Peck's Liquors, Inc. v. Superior Court In and For San Francisco County

Decision Date01 November 1963
Citation221 Cal.App.2d 772,34 Cal.Rptr. 735
CourtCalifornia Court of Appeals Court of Appeals
PartiesPECK'S LIQUORS, INC., Petitioner, v. SUPERIOR COURT of the State of California, IN AND FOR the COUNTY OF SAN FRANCISCO, Respondent, George J. KAPLANIS, doing business as Mr. K's, Real Party in Interest. Civ. 21404.

P. M. Barceloux, Burton J. Goldstein, Goldstein, Barceloux & Goldstein, San Francisco, for petitioner.

Irvin Goldstein, San Francisco, for real party in interest George J. Kaplanis.

BRAY, Presiding Justice.

Petition for writ of prohibition, mandamus, certiorari, or other writ, seeking to prohibit the superior court from enforcing an order requiring answers to certain questions in the taking of depositions.


1. Is the petition proper?

2. Are petitioner's witnesses subject to prosecution under the Alcoholic Beverage Control Act and therefore justified in refusing to answer on the ground of possible self-incrimination? This requires a determination of whether selling alcoholic beverages at less than the listed price is a crime.


George J. Kaplanis, real party in interest, commenced an action in the San Francisco Superior Court against Peck's Liquors, Inc., in which in his amended complaint he charged the latter under chapter 10 of the Alcoholic Beverage Control Act (Bus. & Prof.Code, §§ 24749-24757) with damaging him by selling alcoholic beverages at retail at less than the applicable fair trade prices and demanded judgment for $50,000 and additional sums after an accounting. Defendant answered, denying the material allegations of the amended complaint. Thereafter the deposition of Maurice T. Peck, the executive vice president and secretary-treasurer of Peck's Liquors, and the depositions of certain named employees were taken. During the course of these depositions the witnesses refused to answer certain questions on the ground that the answers to said questions were incriminating or might tend to incriminate them. Thereupon plaintiff moved the superior court for an order compelling said witnesses to answer said questions. That court determined that the answers to said questions could not be incriminating and ordered the witnesses to answer. This proceeding is brought to prevent the enforcement of said order.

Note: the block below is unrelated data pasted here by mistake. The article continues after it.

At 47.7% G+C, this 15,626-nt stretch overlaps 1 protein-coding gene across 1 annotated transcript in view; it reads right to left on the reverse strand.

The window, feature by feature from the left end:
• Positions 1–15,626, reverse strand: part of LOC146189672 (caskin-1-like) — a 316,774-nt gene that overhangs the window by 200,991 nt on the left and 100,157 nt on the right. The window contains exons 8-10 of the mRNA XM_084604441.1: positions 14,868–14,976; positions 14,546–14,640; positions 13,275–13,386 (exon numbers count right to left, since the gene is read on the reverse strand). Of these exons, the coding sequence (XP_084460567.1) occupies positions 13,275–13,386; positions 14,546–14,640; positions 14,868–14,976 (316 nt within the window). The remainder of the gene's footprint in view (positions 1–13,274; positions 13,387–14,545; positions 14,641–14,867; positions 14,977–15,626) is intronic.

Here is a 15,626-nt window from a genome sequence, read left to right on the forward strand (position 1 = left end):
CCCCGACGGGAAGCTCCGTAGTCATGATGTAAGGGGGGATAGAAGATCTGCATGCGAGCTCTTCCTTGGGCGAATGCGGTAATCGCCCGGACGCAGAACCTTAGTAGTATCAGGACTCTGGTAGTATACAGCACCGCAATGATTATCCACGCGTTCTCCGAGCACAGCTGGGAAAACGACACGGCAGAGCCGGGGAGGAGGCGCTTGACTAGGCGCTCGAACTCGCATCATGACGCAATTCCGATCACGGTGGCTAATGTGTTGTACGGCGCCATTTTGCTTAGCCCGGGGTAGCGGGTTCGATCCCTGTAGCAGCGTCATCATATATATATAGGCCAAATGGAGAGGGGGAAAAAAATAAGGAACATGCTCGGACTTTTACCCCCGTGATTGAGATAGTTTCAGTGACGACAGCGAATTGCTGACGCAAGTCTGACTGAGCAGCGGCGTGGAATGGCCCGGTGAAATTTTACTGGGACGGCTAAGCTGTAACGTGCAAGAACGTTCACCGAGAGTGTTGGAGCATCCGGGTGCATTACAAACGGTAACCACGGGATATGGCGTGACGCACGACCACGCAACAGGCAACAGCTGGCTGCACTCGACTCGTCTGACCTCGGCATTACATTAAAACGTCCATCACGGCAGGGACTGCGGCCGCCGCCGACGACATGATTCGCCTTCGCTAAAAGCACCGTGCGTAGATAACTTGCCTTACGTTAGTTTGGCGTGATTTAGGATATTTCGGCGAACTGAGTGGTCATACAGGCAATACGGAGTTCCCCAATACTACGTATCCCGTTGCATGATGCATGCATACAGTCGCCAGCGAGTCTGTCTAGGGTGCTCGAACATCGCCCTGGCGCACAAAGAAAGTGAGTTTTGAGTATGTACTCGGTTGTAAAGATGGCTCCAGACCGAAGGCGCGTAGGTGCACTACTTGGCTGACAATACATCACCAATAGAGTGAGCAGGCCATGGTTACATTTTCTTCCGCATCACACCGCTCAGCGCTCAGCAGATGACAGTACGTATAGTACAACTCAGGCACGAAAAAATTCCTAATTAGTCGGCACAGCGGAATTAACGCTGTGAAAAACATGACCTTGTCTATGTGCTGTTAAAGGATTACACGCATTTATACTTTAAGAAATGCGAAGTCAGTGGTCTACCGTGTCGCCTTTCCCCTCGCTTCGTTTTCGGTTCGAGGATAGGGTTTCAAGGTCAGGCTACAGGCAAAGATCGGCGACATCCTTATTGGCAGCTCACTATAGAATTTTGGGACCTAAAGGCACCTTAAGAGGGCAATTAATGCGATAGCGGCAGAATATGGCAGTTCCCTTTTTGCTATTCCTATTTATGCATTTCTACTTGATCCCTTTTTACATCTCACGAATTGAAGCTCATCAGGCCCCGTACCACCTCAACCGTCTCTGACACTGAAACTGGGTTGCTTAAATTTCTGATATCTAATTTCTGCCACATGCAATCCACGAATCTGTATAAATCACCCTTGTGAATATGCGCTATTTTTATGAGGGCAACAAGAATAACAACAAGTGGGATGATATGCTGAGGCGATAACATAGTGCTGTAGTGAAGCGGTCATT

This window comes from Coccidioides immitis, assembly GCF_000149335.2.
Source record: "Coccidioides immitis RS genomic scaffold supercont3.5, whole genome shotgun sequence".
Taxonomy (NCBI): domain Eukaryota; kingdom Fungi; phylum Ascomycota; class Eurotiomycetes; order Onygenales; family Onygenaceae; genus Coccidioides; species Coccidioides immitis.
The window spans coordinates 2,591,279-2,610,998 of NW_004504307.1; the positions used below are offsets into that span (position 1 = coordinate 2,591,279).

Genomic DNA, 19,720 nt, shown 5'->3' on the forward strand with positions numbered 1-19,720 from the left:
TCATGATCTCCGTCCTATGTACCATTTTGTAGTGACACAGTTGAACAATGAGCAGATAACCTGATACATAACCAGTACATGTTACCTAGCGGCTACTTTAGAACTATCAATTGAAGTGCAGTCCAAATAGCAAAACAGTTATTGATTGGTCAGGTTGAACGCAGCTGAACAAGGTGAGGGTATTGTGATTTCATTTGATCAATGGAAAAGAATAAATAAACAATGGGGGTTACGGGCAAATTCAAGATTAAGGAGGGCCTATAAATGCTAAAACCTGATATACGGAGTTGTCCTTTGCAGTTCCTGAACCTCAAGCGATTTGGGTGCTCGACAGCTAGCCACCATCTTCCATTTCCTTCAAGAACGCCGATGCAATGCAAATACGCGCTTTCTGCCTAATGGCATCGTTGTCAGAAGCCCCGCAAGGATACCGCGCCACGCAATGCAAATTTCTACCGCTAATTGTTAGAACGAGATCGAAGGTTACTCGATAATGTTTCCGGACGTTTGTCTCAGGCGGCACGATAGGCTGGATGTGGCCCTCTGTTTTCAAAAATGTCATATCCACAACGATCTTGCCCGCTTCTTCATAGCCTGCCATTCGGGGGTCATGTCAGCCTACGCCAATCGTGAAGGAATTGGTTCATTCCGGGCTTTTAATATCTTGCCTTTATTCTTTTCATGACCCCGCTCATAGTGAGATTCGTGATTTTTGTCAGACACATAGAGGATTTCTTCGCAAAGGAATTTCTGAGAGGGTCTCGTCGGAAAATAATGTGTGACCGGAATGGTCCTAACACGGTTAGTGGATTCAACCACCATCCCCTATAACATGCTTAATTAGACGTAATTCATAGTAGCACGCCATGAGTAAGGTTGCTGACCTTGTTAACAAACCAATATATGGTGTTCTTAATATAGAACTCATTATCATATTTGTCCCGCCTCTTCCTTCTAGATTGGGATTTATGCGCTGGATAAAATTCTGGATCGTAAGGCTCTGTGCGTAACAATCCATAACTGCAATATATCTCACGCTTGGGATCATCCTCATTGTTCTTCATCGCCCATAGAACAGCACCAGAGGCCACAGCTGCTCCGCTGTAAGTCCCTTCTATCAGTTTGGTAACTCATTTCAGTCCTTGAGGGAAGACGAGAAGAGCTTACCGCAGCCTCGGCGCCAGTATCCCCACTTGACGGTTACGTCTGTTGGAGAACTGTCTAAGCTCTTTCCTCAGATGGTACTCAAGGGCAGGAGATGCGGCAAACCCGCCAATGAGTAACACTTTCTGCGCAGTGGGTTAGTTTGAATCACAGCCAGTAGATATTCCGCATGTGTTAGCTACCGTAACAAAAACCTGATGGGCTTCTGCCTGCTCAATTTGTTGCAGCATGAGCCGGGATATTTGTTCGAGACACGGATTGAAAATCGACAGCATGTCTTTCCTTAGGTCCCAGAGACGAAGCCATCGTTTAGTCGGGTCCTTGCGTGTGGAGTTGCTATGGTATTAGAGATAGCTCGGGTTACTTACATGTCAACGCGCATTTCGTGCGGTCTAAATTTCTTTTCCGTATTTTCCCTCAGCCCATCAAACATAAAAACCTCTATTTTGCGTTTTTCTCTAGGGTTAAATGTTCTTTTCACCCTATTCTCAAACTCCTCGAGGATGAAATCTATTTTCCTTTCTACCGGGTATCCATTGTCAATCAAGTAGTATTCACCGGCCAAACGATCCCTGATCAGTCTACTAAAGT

The petition prays for certiorari, prohibition, mandamus or other appropriate writ. When a pleader is in doubt as to the type of writ he should seek it is proper to state his prayer in the alternative form, as petitioner has done here. (3 Witkin, Cal.Procedure, § 71, p. 2567.) '[T]he cases uniformly follow the modern principle of pleading that neither mislabeling nor a defective prayer will bar relief justified by proper allegations and proof.' (Idem, § 71, p. 2568; see also § 72, pp. 2568-2569.)

When, in discovery proceedings, the trial court issues its order requiring answers to questions propounded, a petition for writ of prohibition is a proper remedy by which a petitioner may seek review of the propriety of that order. (Oceanside Union School Dist. of San Diego County v. Superior Court, 1962), 58 Cal.2d 180, 185, 23 Cal.Rptr. 375, 373 P.2d 439.)

When a party seeks to gain information from a witness by way of deposition, the deponent need not give out any privileged information. (Code Civ.Proc. § 2016, subd. (b).) If the witness is asked any question the answer to which may tend to incriminate him, the answer is privileged and may not be inquired into. (Cal.Const., art. I, § 13.) Therefore, if the trial court issues an order compelling a witness to answer an allegedly incriminating question, the propriety of that order may be reviewed upon application for a writ of prohibition, the same as if the court ordered the witness to give answers which would violate the attorney-client privilege.


It is conceded that the determination of the right to compel the answers rests upon the decision of two issues presented to the trial court and to this court, namely: (a) Is the sale of alcoholic beverages at less than the applicable listed prices a crime? (b) Is a witness exempt under the constitutional provision from testifying to an offense which, as to him, is barred by the statute of limitations?

(b) Statute of Limitations.